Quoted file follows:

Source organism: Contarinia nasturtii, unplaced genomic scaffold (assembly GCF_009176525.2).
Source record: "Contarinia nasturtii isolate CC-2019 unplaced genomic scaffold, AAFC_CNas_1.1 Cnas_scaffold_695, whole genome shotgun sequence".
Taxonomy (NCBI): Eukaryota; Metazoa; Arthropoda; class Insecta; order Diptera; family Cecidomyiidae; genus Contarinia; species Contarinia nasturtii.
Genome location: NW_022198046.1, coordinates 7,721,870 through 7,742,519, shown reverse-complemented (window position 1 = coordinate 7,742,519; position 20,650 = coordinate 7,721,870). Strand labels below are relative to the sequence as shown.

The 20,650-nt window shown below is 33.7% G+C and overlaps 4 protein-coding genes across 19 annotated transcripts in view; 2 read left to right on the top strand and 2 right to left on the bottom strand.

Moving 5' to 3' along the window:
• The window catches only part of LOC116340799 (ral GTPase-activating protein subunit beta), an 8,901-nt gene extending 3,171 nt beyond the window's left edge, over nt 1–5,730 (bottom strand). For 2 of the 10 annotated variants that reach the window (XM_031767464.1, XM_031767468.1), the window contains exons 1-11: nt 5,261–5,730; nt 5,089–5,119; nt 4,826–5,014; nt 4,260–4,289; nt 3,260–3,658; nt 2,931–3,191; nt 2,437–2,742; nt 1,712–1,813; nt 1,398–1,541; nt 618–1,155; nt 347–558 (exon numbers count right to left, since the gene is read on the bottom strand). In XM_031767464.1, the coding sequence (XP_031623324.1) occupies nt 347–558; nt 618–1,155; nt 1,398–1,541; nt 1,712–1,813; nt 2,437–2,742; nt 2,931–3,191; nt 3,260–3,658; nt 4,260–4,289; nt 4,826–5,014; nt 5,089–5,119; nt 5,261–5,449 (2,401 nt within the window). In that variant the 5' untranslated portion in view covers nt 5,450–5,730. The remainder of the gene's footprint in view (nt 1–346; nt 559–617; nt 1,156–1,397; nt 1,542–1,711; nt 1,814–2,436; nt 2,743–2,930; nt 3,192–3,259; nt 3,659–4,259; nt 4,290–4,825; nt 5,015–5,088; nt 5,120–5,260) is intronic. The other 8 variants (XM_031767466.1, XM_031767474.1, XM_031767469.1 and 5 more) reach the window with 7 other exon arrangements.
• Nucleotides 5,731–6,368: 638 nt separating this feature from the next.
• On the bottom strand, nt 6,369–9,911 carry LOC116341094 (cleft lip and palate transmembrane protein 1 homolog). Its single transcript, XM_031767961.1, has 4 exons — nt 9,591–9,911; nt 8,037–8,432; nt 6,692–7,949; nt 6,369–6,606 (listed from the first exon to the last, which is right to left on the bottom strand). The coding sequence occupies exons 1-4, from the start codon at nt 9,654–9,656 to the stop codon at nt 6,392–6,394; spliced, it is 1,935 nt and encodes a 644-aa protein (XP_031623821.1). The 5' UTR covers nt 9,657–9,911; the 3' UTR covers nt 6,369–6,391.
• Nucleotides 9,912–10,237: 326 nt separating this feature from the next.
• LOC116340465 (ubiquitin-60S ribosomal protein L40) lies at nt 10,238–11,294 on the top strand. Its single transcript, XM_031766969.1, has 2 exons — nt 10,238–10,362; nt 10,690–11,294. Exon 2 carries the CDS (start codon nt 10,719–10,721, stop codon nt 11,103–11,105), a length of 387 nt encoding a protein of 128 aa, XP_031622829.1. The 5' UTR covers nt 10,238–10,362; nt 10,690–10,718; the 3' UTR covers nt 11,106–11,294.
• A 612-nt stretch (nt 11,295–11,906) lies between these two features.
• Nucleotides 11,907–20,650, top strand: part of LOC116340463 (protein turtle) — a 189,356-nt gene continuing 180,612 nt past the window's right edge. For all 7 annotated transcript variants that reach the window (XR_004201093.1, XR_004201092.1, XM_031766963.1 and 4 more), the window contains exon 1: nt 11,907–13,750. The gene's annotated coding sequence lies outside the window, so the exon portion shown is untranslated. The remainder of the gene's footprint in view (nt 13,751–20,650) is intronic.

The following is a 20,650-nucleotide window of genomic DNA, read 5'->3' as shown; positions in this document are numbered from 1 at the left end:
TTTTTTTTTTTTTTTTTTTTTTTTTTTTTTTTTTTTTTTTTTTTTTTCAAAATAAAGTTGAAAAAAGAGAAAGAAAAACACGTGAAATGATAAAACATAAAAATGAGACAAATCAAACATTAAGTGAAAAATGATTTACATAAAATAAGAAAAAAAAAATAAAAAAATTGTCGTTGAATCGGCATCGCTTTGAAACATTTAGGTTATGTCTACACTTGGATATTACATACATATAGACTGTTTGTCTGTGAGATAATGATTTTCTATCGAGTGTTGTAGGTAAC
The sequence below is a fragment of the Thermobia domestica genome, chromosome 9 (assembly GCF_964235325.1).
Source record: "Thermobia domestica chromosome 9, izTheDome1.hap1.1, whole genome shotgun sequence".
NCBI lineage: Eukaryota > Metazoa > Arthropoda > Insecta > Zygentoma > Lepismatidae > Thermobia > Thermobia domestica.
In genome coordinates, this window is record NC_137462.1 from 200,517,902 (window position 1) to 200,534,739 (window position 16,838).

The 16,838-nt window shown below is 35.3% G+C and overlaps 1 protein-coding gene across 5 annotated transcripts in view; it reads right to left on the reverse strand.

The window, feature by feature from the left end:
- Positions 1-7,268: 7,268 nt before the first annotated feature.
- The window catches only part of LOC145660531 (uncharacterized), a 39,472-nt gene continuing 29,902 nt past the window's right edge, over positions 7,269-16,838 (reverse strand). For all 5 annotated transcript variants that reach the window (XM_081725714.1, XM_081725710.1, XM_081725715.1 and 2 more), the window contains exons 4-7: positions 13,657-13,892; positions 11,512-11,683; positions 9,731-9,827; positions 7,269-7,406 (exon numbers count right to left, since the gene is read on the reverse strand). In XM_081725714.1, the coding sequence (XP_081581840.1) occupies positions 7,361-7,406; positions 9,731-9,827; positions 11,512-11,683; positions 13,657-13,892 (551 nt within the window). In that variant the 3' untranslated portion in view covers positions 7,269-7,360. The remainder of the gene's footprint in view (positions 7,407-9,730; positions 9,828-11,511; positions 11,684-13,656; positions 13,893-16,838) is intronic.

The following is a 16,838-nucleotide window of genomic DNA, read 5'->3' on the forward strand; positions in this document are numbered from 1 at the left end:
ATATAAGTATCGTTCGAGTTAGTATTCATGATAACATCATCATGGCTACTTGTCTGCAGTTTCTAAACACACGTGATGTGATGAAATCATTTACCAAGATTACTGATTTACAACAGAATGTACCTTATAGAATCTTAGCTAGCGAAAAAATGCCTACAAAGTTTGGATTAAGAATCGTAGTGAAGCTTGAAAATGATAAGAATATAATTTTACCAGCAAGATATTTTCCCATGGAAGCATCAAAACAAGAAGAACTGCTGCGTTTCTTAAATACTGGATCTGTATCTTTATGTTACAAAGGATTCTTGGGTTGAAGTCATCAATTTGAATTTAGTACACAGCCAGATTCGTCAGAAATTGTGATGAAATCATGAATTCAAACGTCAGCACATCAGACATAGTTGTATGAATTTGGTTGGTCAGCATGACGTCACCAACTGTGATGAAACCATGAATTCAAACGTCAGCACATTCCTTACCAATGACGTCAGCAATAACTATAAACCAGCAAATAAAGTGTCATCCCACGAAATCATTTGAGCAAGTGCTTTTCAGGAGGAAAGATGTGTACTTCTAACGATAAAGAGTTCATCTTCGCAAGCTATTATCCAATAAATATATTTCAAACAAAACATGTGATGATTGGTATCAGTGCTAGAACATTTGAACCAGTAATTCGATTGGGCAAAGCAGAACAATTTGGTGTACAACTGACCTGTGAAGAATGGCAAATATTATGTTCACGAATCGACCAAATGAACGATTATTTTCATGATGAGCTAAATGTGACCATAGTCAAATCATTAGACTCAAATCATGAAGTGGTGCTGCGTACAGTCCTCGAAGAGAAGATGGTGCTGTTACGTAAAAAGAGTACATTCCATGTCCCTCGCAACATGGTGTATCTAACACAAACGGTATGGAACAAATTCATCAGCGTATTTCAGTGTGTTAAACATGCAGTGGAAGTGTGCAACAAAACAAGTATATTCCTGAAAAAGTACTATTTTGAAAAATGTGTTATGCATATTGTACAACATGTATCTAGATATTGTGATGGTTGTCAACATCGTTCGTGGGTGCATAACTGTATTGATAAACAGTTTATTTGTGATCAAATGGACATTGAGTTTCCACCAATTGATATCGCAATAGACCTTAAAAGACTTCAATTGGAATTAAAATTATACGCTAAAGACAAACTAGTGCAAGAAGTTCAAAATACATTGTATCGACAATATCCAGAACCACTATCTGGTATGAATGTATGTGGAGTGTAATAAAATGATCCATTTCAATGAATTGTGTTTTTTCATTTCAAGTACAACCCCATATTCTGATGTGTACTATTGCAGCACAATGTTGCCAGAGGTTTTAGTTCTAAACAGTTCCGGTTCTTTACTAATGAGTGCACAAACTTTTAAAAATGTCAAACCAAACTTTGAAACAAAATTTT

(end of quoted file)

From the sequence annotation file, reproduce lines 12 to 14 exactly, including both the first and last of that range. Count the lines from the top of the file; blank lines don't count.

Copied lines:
• A 612-nt stretch (nt 11,295–11,906) lies between these two features.
• Nucleotides 11,907–20,650, top strand: part of LOC116340463 (protein turtle) — a 189,356-nt gene continuing 180,612 nt past the window's right edge. For all 7 annotated transcript variants that reach the window (XR_004201093.1, XR_004201092.1, XM_031766963.1 and 4 more), the window contains exon 1: nt 11,907–13,750. The gene's annotated coding sequence lies outside the window, so the exon portion shown is untranslated. The remainder of the gene's footprint in view (nt 13,751–20,650) is intronic.

The following is a 20,650-nucleotide window of genomic DNA, read 5'->3' as shown; positions in this document are numbered from 1 at the left end: